"Chansons de regretz" in the late fifteenth and early sixteenth centuries
MetadataShow full item record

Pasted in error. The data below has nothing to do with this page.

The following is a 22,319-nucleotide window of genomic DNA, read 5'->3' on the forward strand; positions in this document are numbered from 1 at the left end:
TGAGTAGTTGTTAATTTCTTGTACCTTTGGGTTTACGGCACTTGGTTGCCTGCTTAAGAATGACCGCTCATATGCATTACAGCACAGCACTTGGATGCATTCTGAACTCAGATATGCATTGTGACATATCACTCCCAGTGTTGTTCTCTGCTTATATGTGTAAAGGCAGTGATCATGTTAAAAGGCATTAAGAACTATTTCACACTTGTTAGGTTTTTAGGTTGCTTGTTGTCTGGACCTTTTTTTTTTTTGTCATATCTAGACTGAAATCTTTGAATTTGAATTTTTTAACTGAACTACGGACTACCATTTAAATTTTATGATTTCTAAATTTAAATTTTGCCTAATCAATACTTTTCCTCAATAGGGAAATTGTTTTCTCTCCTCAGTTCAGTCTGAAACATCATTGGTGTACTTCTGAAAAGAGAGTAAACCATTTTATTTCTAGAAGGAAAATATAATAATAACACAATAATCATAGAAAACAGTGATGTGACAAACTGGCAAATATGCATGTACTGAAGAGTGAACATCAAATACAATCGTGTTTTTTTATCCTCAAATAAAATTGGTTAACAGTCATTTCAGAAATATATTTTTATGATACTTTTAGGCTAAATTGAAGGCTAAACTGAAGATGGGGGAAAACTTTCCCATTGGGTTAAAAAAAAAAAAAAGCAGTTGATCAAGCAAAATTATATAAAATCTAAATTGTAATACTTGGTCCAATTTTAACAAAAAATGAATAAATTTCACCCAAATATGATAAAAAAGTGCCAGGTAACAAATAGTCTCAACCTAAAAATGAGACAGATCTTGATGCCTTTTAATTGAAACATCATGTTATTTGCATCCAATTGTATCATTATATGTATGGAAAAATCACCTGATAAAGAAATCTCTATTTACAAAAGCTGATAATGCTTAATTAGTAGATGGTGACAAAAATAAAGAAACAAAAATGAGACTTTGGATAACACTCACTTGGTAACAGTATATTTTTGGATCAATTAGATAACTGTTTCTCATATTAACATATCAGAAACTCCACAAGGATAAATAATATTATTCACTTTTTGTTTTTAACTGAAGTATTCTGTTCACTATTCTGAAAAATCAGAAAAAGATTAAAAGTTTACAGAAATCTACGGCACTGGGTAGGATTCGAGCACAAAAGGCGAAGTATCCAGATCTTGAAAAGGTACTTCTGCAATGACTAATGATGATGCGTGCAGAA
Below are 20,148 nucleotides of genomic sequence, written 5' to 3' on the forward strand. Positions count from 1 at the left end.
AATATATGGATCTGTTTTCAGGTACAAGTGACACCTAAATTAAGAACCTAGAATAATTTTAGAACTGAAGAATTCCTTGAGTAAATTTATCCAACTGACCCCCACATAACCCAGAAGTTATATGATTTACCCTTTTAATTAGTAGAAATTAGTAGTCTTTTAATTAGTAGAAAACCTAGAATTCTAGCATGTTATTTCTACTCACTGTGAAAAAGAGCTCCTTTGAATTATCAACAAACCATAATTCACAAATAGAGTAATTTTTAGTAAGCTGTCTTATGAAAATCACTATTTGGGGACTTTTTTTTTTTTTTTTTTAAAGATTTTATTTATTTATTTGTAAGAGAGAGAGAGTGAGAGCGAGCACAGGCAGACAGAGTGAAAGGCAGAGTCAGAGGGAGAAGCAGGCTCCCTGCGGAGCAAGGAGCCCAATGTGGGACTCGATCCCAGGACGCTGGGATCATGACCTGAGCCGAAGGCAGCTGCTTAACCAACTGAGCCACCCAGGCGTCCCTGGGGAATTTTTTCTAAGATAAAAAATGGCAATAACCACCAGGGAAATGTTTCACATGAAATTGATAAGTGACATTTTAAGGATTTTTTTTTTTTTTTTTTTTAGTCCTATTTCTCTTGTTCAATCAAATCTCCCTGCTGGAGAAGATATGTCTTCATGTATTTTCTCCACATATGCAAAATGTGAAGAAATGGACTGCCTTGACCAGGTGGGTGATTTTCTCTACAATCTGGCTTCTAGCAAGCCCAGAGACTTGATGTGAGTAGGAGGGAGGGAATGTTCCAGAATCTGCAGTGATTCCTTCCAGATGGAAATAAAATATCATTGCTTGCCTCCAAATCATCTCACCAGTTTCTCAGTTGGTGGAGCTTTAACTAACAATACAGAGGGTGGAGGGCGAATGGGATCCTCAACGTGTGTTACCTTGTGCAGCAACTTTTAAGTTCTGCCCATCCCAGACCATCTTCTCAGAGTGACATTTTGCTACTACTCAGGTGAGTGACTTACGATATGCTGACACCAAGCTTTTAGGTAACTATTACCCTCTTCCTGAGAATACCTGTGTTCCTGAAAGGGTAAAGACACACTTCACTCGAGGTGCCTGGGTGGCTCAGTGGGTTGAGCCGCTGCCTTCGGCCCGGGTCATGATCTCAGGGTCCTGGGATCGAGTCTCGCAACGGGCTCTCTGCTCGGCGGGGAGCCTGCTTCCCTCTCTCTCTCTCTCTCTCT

Musical allusion and intertextual play, well established practices in the late fifteenth and early sixteenth centuries, were especially apparent in the realm of sacred repertory as well as in settings of particular song models ( De tous biens plaine, Fortuna desperata ). Yet one can observe musical networking of a less conspicuous kind among chansons whose only apparent means of connection are a shared literary theme and/or word(s) of the incipit. The late 1400s witnessed an abundance of regretz; these chansons feature the word " regretz " (and/or similar orthographies of the word) in or close to their incipit. This dissertation deals with the referential world of the regretz on the levels of music, text, and context, extending the discursive context of the " regretz complex" beyond the previously discussed reworkings of such popular chansons as Allez regretz and Mille regretz. Scrutiny of a group of more than forty regretz chansons considered in the dissertation brings to light intertextual associations of a broad spectrum that ranges from instances of overt relation (shared incipits, prominent musical motives and gestures) to non-apparent intersections of broader shared codes (narratives, musical structures and textures, and alignment of musical material). Prominent literary figures of the fifteenth century such as Jean II de Bourbon and Charles d'Orléans were essential in initiating the regretz as a literary theme. The poetic texts of the regretz chansons are composed of a shared vocabulary of constants (code-words and themes), which embodies a rhetoric of sorrow and suffering. Speculating upon musical connections within the regretz complex may help us in gaining insight into the ways such composers as Compère, Fresneau, Ghiselin, Ghizeghem, Josquin, La Rue, Longueval, and the later Gombert, among others, acknowledged the regretz as a literary topos and shaped them into a cult musical tradition. Regretz chansons discussed at length include, among others, Ghizeghem's Allez regretz and La Regretée, Compère's Venés regretz, Josquin's Mille regretz, Parfons regretz, and Plus nulz regretz, and La Rue's Tous les regretz. A non-inclusive list of other pieces considered includes Fresneau's Nuit et jour, Ghiselin's Le cueur la suyt, Josquin's Plusieurs regretz and Regretz sans fin, La Rue's Dueil et ennuy, Plusieurs regretz and Pour ung jamais, Longueval's Alle regres, and Weerbeke's Sans regretz.